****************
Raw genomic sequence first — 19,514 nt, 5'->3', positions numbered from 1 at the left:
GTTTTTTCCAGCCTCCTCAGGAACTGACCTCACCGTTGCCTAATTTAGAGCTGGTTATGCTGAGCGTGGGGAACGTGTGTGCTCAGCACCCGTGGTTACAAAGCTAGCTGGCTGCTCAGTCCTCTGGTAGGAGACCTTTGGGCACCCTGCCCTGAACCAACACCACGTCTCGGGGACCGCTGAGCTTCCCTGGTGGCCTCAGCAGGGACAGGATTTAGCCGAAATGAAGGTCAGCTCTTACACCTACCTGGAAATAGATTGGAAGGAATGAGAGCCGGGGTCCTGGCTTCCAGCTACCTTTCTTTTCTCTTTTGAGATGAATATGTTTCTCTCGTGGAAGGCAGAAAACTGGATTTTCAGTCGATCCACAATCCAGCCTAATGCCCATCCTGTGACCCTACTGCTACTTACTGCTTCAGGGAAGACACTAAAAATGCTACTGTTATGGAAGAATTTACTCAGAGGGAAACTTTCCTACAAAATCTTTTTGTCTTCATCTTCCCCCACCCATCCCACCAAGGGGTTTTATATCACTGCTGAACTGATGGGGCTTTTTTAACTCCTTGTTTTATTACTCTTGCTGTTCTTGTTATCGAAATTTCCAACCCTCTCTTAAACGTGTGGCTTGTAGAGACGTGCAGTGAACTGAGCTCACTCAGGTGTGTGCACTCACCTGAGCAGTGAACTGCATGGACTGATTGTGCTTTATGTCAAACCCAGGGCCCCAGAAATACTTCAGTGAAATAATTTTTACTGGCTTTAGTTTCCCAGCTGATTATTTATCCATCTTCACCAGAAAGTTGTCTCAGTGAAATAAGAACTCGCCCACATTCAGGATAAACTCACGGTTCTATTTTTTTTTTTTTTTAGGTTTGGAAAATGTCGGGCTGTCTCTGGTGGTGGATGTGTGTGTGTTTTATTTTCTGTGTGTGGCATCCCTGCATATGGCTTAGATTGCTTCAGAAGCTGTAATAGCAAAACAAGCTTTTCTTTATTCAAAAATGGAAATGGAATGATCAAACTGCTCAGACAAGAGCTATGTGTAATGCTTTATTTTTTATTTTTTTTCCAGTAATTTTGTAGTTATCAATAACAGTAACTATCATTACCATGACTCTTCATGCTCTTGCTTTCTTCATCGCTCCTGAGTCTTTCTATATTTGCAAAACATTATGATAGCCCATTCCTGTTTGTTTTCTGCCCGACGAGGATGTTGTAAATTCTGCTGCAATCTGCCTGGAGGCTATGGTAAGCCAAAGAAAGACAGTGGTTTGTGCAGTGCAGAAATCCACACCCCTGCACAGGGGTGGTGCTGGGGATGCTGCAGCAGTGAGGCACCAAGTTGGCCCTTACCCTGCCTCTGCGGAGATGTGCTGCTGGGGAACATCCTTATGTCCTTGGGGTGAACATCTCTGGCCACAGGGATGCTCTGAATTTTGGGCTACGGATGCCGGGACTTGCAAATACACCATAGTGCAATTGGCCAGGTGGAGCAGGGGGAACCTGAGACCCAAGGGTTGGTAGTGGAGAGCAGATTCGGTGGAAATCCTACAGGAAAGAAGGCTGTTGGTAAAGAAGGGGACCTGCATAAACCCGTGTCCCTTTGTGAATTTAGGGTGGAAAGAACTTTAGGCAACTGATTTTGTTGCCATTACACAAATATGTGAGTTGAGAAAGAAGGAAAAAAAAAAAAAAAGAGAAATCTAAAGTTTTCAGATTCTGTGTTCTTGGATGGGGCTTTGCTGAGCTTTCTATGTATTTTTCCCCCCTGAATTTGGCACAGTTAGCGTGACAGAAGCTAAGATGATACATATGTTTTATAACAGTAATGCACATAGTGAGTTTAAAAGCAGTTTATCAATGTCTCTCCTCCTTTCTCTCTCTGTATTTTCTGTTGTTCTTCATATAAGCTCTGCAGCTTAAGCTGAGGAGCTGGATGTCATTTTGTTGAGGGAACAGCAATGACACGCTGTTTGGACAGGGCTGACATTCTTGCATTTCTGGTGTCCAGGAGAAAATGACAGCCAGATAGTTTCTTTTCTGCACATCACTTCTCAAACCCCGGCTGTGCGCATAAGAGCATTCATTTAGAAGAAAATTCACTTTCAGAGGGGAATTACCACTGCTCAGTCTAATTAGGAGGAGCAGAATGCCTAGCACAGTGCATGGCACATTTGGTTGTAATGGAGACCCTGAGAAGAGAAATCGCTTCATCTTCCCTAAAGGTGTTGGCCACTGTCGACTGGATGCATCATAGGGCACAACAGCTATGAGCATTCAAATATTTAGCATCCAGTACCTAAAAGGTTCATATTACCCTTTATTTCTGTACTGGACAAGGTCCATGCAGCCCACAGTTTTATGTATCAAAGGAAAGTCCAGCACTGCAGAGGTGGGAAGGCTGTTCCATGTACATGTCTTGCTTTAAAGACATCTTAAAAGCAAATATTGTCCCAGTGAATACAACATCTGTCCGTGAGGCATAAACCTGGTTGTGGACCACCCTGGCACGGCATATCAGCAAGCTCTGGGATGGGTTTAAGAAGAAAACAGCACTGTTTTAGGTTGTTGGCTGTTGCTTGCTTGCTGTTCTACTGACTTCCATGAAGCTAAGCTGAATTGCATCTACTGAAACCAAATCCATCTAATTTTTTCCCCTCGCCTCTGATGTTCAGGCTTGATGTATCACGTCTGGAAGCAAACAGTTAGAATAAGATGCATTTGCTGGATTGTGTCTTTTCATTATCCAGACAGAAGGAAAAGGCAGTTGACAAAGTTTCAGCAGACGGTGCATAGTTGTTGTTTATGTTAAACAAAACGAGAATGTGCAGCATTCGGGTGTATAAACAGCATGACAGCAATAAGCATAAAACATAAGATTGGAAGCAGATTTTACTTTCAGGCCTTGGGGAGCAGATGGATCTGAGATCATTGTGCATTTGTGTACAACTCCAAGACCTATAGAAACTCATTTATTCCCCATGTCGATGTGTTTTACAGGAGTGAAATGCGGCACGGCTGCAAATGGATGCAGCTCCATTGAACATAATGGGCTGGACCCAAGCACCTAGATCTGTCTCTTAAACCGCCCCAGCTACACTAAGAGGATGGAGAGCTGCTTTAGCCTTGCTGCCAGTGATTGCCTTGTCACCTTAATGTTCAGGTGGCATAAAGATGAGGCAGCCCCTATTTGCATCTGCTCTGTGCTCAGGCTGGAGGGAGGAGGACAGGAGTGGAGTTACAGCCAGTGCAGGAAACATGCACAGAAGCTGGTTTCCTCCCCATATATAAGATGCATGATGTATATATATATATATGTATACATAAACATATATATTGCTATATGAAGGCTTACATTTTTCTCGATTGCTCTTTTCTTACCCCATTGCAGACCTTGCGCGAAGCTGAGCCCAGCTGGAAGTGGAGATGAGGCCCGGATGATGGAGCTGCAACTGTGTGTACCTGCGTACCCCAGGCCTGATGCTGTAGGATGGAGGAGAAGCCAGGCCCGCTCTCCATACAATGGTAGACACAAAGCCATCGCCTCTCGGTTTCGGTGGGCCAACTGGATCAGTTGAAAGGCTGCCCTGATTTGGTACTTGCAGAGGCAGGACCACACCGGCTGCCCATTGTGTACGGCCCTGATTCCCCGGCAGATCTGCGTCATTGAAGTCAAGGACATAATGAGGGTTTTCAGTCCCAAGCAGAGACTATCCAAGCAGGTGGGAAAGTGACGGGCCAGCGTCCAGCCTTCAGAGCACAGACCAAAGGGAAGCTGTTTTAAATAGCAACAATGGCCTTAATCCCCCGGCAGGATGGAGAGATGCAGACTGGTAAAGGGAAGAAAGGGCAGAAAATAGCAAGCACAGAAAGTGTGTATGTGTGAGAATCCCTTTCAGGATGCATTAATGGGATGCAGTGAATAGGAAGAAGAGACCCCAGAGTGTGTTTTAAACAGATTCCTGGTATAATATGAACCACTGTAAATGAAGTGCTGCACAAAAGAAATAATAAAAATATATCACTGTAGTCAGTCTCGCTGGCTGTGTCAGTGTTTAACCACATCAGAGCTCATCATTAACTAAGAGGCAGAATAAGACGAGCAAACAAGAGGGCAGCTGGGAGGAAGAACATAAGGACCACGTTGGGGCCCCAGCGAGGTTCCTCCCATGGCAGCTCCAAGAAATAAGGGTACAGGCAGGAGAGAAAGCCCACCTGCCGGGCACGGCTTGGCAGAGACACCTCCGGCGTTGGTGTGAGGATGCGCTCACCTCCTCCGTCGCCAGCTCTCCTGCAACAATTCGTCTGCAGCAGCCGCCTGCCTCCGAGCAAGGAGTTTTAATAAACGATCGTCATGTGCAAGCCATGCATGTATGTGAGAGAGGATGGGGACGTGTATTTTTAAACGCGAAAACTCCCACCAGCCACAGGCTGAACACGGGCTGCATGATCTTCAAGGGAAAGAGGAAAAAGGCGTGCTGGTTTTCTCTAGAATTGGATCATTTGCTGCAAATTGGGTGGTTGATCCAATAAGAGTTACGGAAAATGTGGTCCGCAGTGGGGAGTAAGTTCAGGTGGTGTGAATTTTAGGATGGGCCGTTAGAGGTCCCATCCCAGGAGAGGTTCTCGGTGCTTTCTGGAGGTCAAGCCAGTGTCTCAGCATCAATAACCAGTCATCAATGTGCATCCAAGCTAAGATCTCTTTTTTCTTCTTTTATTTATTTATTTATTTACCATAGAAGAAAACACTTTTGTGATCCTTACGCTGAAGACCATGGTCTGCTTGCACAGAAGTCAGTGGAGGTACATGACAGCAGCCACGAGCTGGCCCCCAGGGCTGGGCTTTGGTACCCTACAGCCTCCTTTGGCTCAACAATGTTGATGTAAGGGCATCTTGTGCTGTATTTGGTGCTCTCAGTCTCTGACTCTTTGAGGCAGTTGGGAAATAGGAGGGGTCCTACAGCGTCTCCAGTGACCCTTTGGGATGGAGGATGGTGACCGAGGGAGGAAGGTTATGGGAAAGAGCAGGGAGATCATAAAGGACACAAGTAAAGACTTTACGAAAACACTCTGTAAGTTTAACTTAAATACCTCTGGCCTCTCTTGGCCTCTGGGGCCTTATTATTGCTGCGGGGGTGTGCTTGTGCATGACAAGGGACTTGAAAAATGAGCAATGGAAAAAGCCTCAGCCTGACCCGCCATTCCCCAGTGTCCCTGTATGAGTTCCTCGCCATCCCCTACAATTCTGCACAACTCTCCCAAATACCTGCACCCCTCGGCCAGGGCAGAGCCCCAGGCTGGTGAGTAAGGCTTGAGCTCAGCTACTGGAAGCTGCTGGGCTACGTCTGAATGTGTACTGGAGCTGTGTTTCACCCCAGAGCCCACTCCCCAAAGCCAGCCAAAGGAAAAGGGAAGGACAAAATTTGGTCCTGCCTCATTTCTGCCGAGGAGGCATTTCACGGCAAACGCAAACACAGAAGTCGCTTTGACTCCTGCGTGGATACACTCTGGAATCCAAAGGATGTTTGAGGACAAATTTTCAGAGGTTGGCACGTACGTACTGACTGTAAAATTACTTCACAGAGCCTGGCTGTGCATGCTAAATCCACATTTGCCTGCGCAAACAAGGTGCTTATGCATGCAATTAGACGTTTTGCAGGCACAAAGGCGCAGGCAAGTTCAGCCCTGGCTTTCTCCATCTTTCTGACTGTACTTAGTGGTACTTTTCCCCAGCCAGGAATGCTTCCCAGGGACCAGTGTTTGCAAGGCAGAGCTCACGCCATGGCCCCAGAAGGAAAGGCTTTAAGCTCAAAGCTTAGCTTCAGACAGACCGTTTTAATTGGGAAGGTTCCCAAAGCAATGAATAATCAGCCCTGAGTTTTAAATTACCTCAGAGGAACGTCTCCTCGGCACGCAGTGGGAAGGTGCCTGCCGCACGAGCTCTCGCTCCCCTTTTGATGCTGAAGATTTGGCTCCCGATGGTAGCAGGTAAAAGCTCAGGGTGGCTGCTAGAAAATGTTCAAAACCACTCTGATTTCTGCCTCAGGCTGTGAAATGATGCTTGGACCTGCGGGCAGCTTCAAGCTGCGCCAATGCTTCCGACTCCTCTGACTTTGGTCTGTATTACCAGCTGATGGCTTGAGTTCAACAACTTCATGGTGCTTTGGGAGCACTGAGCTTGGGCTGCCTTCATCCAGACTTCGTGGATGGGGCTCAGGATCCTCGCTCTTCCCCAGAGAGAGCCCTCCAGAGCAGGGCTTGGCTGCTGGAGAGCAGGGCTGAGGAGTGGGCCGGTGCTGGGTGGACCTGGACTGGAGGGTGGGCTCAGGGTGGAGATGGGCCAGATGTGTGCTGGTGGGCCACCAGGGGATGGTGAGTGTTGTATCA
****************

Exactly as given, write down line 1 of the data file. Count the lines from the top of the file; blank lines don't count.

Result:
Raw genomic sequence first — 19,514 nt, 5'->3', positions numbered from 1 at the left: